nep-fmk New Economics Papers
on Financial Markets
Issue of 2011‒06‒04
four papers chosen by
Kwang Soo Cheong
Johns Hopkins University

  1. Emerging Stock Markets in Hostorical Perspective: A Research Agenda By Stefano Battilossi; Matthias Morys
  2. Global imbalances and the financial crisis: Link or no link? By Claudio Borio; Piti Disyatat
  3. Adding to the Regulator's Toolbox: Integration and Extension of Two Leading Market Models By Brian Tivnan; Matthew Koehler; Matthew McMahon; Matthew Olson; Neal Rothleder; Rajani Shenoy
  4. Credit conditions indices: controlling for regime shifts in the Norwegian credit market By Jansen, Eilev S.; Krogh, Tord S. H.

  1. By: Stefano Battilossi; Matthias Morys
    Abstract: This paper surveys the recent empirical literature on emerging stock markets of the last quarter of the 20th century and elaborates on its theoretical insights and empirical methods to design a research agenda on the “emergence†of equity markets in European peripheries before 1913. We present some preliminary evidence, both qualitative and quantitative, on the timeline and patterns of stock market emergence. The cases of the Madrid and several South-East European stock exchanges (Vienna, Belgrade, Bukarest, Sofia, Athens, and Istanbul) are used to exemplify. In the second part of the paper, we focus on three key empirical issues which should be addressed by financial historians: the determinants of stock market development, the realized return on market indices, and the specific characteristics (higher volatility, persistence, non-normality) of returns.
    Date: 2011–05
  2. By: Claudio Borio; Piti Disyatat
    Abstract: Global current account imbalances have been at the forefront of policy debates over the past few years. Many observers have recently singled them out as a key factor contributing to the global financial crisis. Current account surpluses in several emerging market economies are said to have helped fuel the credit booms and risk-taking in the major advanced deficit countries at the core of the crisis, by putting significant downward pressure on world interest rates and/or by simply financing the booms in those countries (the "excess saving" view). We argue that this perspective on global imbalances bears reconsideration. We highlight two conceptual problems: (i) drawing inferences about a country's cross-border financing activity based on observations of net capital flows; and (ii) explaining market interest rates through the saving-investment framework. We trace the shortcomings of this perspective to a failure to consider the distinguishing characteristics of a monetary economy. We conjecture that the main contributing factor to the financial crisis was not "excess saving" but the "excess elasticity" of the international monetary and financial system: the monetary and financial regimes in place failed to restrain the build-up of unsustainable credit and asset price booms ("financial imbalances"). Credit creation, a defining feature of a monetary economy, plays a key role in this story.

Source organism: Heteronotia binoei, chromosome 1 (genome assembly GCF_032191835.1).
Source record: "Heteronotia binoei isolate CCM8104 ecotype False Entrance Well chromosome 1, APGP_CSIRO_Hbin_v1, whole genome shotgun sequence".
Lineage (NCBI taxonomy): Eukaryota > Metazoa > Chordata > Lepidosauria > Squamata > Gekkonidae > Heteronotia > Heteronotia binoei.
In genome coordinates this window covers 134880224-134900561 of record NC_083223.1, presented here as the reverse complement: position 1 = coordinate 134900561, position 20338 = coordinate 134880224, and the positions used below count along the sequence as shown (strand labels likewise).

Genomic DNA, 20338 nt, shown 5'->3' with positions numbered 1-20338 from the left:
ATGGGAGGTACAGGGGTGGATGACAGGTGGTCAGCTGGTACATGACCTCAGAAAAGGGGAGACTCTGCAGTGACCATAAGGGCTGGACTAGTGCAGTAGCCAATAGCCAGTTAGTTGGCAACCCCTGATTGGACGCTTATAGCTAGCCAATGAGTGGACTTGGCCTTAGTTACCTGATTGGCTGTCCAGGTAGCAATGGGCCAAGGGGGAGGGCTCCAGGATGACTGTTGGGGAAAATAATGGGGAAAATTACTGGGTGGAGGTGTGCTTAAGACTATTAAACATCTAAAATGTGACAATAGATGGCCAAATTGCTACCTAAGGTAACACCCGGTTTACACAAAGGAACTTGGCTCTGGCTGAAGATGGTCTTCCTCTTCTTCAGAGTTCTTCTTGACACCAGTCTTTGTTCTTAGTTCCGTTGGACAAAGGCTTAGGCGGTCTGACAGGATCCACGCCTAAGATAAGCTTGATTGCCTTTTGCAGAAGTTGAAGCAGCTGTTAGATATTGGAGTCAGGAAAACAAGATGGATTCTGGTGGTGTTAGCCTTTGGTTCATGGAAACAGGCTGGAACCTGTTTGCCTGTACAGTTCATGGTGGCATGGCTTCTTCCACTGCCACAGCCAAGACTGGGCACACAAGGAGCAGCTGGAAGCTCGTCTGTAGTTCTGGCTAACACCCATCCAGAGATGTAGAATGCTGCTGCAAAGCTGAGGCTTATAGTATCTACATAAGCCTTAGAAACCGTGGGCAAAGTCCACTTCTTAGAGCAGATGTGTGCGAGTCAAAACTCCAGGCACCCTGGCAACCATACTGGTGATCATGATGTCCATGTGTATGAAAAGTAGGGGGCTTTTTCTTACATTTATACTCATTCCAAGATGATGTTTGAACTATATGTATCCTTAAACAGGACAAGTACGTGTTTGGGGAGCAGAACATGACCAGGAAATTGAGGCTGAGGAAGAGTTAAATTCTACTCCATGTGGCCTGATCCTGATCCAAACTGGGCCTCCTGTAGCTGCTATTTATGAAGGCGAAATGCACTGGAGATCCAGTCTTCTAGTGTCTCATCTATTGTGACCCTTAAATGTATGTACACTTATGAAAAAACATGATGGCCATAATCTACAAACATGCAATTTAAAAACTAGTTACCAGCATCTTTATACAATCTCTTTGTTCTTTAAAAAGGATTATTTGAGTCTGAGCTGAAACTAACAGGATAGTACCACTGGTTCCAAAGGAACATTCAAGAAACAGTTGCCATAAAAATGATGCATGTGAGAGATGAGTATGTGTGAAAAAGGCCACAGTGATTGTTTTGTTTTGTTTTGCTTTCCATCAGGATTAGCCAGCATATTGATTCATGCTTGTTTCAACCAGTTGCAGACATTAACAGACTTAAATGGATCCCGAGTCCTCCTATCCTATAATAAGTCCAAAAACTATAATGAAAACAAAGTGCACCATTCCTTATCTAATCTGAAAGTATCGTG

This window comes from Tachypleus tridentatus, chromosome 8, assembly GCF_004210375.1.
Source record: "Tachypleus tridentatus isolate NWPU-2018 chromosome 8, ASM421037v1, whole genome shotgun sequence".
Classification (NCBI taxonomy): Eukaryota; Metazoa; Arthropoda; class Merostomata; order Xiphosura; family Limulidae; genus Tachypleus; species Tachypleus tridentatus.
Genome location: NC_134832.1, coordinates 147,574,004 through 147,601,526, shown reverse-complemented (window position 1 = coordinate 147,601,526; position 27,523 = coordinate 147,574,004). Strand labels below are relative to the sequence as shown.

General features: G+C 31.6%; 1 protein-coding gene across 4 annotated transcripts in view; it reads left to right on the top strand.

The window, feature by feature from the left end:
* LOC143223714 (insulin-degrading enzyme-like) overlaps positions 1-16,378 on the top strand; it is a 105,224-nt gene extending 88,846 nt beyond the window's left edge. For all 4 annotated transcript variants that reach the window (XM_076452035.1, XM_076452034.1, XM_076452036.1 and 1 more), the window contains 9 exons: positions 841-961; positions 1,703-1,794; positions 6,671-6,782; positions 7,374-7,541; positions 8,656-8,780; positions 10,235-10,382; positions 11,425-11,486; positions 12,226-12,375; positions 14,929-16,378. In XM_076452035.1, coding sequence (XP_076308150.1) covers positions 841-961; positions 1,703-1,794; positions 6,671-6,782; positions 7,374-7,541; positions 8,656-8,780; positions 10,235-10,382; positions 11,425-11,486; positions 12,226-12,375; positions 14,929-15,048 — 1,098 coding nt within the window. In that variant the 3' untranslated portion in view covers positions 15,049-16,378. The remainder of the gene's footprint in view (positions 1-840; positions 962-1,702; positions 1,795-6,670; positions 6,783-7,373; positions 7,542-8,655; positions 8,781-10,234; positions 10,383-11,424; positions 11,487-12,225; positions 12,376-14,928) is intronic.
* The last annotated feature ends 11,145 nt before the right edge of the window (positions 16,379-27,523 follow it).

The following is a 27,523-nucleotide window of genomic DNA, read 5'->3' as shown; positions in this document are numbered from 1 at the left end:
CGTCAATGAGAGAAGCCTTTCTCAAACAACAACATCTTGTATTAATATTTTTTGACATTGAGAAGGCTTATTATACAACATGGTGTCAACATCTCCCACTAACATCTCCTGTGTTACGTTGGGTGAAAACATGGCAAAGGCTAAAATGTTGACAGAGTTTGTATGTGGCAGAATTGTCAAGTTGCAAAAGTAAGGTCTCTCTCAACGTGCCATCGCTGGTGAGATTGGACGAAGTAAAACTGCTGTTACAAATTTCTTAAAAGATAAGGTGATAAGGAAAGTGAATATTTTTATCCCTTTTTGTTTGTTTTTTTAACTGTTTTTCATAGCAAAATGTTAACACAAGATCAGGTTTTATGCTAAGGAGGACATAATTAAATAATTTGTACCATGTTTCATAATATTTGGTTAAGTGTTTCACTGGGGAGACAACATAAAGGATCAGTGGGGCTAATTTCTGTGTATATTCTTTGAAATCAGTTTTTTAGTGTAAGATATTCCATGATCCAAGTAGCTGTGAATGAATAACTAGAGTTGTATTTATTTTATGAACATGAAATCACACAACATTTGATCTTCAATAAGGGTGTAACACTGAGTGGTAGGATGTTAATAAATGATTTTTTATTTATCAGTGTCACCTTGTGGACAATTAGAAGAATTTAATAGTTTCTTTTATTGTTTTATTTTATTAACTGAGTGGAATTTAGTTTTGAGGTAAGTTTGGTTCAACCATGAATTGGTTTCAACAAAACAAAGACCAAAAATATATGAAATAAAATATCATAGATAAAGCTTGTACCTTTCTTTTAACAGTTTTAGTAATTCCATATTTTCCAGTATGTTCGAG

Keywords: global imbalances, saving glut, money, credit, capital flows, current account, interest rates, financial crisis
    Date: 2011–05
  3. By: Brian Tivnan; Matthew Koehler; Matthew McMahon; Matthew Olson; Neal Rothleder; Rajani Shenoy
    Abstract: As demonstrated during the recent financial crisis, regulators require additional analytical tools to assess systemic risk in the financial sector. This paper describes one such tool; namely a novel market modeling and analysis capability. Our model builds upon two leading market models: one which emphasizes market micro-structure and another which emphasizes an ecology of trading strategies. We address a limitation of market modeling, namely the consideration of only one dominant trading strategy (i.e., long positions). Our model aligns closely with several widely held stylized facts of financial markets. And a final contribution of this work stems from our empirical analysis of the fractal nature of both empirical markets and our market model.
    Date: 2011–05
  4. By: Jansen, Eilev S.; Krogh, Tord S. H.
    Abstract: The interaction between financial markets and the macroeconomy can be strongly affected by changes in credit market regulations. In order to take account of these effects the authors control explicitly for regime shifts in a system of debt equations for Norway using a common, flexible trend. The estimated shape of the trend matches the qualitative development in the regulations, and the authors argue that it can be viewed as a measure of relative credit availability, or credit conditions, for the period 1975-2008 - a credit conditions index (CCI). This entails years of strict credit market regulations in the 1970s, its gradual deregulation in the 1980s, followed by a full-blown banking crisis in the years around 1990 and the development thereafter up to the advent of the current financial crisis. Our study is inspired by Fernandez-Corugedo and Muellbauer (2006), which introduced the methodology and provided estimates of a CCI for the UK. The trend conditions on a priori knowledge about changes in the Norwegian regulatory system, as documented in Krogh (2010b), and it shows robustness when estimated recursively. --
    Keywords: credit conditions,flexible trend,financial deregulation,household loans
    JEL: E44 G21 G28
    Date: 2011

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